Sister Justina Bieganek was petite and slender, but her reach was wide.
A better description puts her in action: a spunky Franciscan nun darting around the campus of St. Francis Convent in Little Falls, Minn., without her walker -- and often with a nun chasing her down to try and get her to use it.
On July 20, the woman known as the "cool, hip nun" died at the age of 100 at the convent, her home of 82 years.
Early in her life, she was one of the 250,000 children who came to the Midwest on the "orphan trains" that ran from 1854 to 1929.
Often a skimmed-over element in history, the orphan train defined Sister Justina's life.
"She had every reason to be bitter and she wasn't," said Deanna Boone, director of community relations at the convent.
"She lived 100 years and seven months and she used all that time to be gracious and loving."
Love was a rarity for orphans arriving on the trains from the East Coast. Some were auctioned off like animals or worked as servants until they were 18. But for Sister Justina, coming to Minnesota as a 2-year-old was a blessing.
Arriving in Avon, Minn., as "Edith Peterson," she soon became Edith Bieganek and was accepted into John and Mary Bieganek's family. When Mary died of cancer, their son, Joseph, and his wife, Rose, took Edith into their home.
At 18, Edith Bieganek came to the St. Francis Convent and joined the order a few years later. She considered the convent her home, but she counted as family the other orphan train passengers she bonded with at annual reunions.
"She knew when she met another orphan that she had met someone from her family -- family used in a larger context than blood," Boone said.
Sister Justina made it her goal to reach out to as many riders, family members and strangers connected to the orphan trains as possible. She acted as a living history exhibit, sharing her experience with school groups, at historical events and producing a DVD on the history of the orphan trains, said Kate Ingalls-Maloney, a family friend and former program director for Adoptees Have Answers.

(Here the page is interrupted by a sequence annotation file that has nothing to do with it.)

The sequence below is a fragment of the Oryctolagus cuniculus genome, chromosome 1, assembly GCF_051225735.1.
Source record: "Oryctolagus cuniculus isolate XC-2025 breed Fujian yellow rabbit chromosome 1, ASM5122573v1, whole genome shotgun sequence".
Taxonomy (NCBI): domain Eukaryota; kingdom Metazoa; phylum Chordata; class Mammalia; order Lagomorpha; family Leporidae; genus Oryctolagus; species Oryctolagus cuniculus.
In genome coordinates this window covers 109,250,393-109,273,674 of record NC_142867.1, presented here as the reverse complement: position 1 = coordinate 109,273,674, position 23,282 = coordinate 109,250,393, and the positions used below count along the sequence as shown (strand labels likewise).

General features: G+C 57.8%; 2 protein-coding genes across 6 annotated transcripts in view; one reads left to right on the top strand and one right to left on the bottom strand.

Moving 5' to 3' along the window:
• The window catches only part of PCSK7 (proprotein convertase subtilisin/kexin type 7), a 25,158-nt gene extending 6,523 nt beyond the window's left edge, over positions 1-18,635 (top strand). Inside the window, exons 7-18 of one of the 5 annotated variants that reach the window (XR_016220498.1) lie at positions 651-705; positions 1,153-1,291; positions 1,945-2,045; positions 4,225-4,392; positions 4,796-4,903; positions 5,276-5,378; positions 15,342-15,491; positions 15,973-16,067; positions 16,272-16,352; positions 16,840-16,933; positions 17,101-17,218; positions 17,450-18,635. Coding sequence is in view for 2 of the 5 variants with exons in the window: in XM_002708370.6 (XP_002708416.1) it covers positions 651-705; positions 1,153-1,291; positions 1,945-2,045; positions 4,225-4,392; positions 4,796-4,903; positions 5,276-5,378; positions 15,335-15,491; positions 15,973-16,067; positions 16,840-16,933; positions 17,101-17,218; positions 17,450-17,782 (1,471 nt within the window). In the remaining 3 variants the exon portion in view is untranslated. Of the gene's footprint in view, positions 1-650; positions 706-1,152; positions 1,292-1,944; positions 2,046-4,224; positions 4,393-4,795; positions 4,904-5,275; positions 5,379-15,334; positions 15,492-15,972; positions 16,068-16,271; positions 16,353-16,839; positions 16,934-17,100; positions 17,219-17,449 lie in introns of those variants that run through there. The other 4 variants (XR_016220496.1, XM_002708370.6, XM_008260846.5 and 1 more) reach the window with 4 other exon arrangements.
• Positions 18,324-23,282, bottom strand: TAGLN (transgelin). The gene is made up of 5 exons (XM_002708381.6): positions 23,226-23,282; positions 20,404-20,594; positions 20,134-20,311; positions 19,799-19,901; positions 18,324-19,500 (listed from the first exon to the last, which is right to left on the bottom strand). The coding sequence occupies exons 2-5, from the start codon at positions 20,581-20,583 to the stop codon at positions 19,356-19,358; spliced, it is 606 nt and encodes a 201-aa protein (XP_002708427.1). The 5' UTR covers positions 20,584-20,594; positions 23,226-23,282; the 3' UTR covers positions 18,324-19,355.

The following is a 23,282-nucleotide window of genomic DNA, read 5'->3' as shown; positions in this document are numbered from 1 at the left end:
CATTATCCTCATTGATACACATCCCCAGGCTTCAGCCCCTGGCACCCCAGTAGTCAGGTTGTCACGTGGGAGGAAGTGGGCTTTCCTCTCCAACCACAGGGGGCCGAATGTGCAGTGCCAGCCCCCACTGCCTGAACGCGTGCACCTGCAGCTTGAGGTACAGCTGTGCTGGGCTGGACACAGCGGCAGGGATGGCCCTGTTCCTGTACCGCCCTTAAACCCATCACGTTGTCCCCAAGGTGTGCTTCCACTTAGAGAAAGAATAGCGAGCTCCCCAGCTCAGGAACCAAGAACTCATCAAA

Each year she organized a reunion for orphan train passengers and their families at the St. Francis Center.
"That educator voice was powerful in her," Ingalls-Maloney said. "She didn't beat around the bush. She wanted the story to be the real story."
About six of the original orphan train riders are still living in Minnesota and many of them are more than 95 years old, said Ingalls-Maloney.
Sister Christelle Watercott was 4 years old when she met Sister Justina at her family's parish. In 2004 she started helping her organize the orphan train reunions and got to see, first-hand, the nun's passion for her work.
"It was her life," she said. "Maybe none of us can understand what it is to be an orphan unless we are one."
She'll always think of Sister Justina as a "legend" of the orphan train.
Robyn Gray, director at the St. Francis music center, was with Sister Justina in her final moments and said she lifted her hands toward heaven before taking her last breath. One of Sister Justina's greatest mysteries was who her parents were, and Gray said she's thankful that her friend is now with her family.
Her funeral mass will be at 11 a.m. Tuesday at St. Francis Convent in Little Falls.
Asha Anchan • 612-673-4154
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